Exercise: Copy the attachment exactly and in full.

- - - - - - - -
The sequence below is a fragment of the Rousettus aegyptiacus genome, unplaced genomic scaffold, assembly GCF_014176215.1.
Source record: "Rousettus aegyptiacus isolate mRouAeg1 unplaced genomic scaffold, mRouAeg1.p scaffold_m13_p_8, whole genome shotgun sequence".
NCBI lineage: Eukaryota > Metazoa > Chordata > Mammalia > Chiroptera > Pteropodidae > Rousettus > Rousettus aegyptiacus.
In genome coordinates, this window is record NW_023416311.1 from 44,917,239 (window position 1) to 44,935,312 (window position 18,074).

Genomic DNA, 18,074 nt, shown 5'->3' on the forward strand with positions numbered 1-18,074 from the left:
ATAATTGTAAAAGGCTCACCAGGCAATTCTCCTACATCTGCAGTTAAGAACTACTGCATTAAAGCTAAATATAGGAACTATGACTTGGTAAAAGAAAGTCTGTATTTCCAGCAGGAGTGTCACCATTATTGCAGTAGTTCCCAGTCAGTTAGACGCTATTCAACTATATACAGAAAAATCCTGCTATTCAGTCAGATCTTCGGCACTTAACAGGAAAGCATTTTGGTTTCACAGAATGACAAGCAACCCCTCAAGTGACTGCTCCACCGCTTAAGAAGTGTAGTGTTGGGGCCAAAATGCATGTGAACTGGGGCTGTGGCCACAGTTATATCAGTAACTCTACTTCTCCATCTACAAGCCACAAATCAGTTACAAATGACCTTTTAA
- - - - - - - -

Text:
The sequence below is a fragment of the Rousettus aegyptiacus genome, unplaced genomic scaffold, assembly GCF_014176215.1.
Source record: "Rousettus aegyptiacus isolate mRouAeg1 unplaced genomic scaffold, mRouAeg1.p scaffold_m13_p_8, whole genome shotgun sequence".
NCBI lineage: Eukaryota > Metazoa > Chordata > Mammalia > Chiroptera > Pteropodidae > Rousettus > Rousettus aegyptiacus.
In genome coordinates, this window is record NW_023416311.1 from 44,917,239 (window position 1) to 44,935,312 (window position 18,074).

Genomic DNA, 18,074 nt, shown 5'->3' on the forward strand with positions numbered 1-18,074 from the left:
ATAATTGTAAAAGGCTCACCAGGCAATTCTCCTACATCTGCAGTTAAGAACTACTGCATTAAAGCTAAATATAGGAACTATGACTTGGTAAAAGAAAGTCTGTATTTCCAGCAGGAGTGTCACCATTATTGCAGTAGTTCCCAGTCAGTTAGACGCTATTCAACTATATACAGAAAAATCCTGCTATTCAGTCAGATCTTCGGCACTTAACAGGAAAGCATTTTGGTTTCACAGAATGACAAGCAACCCCTCAAGTGACTGCTCCACCGCTTAAGAAGTGTAGTGTTGGGGCCAAAATGCATGTGAACTGGGGCTGTGGCCACAGTTATATCAGTAACTCTACTTCTCCATCTACAAGCCACAAATCAGTTACAAATGACCTTTTAA